It’s been a long time coming. Telltale Games’ The Walking Dead has endured plenty of trials and tribulations throughout its seven-year run – it’s not, for that matter, even Telltale’s project anymore – and yet here we are, finally setting eyes upon its dramatic conclusion.
Plaudits for this and the previous episode, Broken Toys, go to Skybound Games – a studio formed by Skybound Entertainment, itself co-founded by The Walking Dead creator Robert Kirkman – which took on most of Telltale’s original team when the company collapsed last year. The restructured, dislocated team has not only brought closure to Clementine’s story, but has ultimately allowed this series to go out with the dignity it deserves.
But before we go on, rest assured that there won’t be any spoiling of major story details here. The finale to Clementine and AJ’s narrative is something that deserves to be enjoyed fresh – indeed, their relationship takes centre stage for the majority of Episode Four’s runtime. And, fittingly, ‘Take Us Back’ is scattered with plenty of callbacks to previous seasons – the title is a reference to the Alela Diane composition that plays following the conclusion of Season One – which only adds to its emotional weight.
That said, it can sometimes feel like there’s little chance to soak it all in. This final episode acts as a stark contrast to the previous three, throwing you headfirst into the action and barely letting up. Its narrative immediately follows the explosive events of Episode Three, in which Clem and her band of survivors are left fighting for their lives, and offers up the most breathtaking intro sequence of the season.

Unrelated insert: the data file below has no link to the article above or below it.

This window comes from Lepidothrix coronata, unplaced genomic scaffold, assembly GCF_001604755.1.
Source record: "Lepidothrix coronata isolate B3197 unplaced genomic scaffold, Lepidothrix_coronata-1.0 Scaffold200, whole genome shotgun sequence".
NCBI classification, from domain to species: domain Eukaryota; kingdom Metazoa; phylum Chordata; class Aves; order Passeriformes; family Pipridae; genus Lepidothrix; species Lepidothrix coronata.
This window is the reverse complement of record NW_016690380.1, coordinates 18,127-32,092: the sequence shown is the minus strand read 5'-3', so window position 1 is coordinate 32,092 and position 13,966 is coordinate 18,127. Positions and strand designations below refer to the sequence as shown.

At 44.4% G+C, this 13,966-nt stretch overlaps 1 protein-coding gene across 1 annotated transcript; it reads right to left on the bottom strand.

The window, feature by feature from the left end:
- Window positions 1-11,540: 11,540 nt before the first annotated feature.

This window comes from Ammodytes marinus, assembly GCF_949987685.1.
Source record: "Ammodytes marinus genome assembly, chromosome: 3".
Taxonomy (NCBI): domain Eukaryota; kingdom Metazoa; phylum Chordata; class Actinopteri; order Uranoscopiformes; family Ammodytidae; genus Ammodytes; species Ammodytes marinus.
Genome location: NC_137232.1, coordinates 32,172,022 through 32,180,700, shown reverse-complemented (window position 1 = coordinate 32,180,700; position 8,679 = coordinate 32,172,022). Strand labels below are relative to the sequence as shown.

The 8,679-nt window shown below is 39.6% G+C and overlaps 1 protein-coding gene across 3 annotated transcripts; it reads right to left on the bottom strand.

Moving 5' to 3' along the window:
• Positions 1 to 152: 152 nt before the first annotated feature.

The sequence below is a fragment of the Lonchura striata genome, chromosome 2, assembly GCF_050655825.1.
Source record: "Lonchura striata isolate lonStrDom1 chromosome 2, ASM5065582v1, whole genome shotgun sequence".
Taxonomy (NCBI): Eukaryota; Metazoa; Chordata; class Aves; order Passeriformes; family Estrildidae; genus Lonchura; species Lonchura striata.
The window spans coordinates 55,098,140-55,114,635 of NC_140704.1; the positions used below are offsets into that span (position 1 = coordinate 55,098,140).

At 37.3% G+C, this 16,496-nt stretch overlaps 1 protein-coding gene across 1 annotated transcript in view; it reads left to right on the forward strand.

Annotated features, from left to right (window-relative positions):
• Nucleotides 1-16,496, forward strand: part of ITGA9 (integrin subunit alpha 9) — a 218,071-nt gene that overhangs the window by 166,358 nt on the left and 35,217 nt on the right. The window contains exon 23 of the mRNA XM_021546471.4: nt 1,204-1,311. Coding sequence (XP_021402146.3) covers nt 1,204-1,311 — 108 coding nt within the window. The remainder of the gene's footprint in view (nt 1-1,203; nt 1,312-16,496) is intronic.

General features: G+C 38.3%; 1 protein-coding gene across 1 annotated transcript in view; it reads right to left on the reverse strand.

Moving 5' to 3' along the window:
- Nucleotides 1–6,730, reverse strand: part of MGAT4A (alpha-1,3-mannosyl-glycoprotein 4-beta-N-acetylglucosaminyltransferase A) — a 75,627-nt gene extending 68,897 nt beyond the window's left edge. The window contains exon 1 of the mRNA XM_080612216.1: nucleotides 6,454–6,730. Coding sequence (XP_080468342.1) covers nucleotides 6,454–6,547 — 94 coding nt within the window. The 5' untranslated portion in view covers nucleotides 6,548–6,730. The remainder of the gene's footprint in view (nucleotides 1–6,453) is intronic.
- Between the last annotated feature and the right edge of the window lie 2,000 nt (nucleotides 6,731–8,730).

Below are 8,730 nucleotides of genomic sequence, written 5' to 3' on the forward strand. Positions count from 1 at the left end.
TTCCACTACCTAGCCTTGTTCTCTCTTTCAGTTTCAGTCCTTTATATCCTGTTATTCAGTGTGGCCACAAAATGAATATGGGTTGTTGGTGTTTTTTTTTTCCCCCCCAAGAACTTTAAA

Despite Take Us Back’s fast-paced nature, however, it’s actually the longest finale in the series’ history. That extra time is given over to vital character development, as The Final Season has typically done, but bucks the trend by placing its focus almost exclusively on AJ and Clem.
It also uses its two-hour running time to remind players, one last time, why The Walking Dead enjoyed such success in the first place. All of the series’ best traits are here – shocking moments, tough decisions, action-packed sequences, and a barrage of moving story elements. It’s a formula that has proven popular since its debut, and has gone on to shape the episodic adventure genre as we know it today.
That influence is easy to take for granted now. Telltale Games engaged in some controversial business decisions following TWD’s success, including a perceived focus on quantity over quality and reports of harsh working conditions, and ultimately suffered as a result. But the likes of Minecraft: Story Mode and Batman: The Telltale Series would surely never have existed without the success of The Walking Dead. The same goes for Dontnod Entertainment’s 2015 title, Life is Strange, the creators of which were directly inspired by Telltale’s efforts.
And that’s why the finale of Telltale’s most successful property signifies so much more than just the end of a story. It’s the end of an era. It’s a final opportunity to sample the unique narrative feel and gameplay mechanics that were introduced all that time ago, and then honed across multiple series over the past seven years. Their influence will be felt long into the future, I have no doubt, but Take Us Back represents a chance to revel in their classic form.
I implore you to go into this episode with an open mind. There’s a massive amount of expectation that goes along with something that’s been seven years in the making. Your first time through may be overwhelming as a result, and you may even need a second playthrough to really savour it all. And even with that in mind, Take Us Back’s conclusion inevitably won’t satisfy every Walking Dead fan out there. But it certainly feels as though the team at Skybound has gone the extra mile to deliver a creative and worthy ending.
Not ready to stop? Here are the best adventure games on PC
It probably shouldn’t even have happened. The Walking Dead has survived more than its fair share of walker bites, but reports of dwindling sales from season-to-season and the collapse of a company weren’t enough to keep it down. Just a few months ago, when cancellation felt like a real possibility, it seemed like fans would be left hanging, forever doomed to hassle ex-Telltale employees for information on how the story ends. And that just wouldn’t have done this series, nor its devoted development teams, justice. It’s been real, Clementine. We’ll miss you.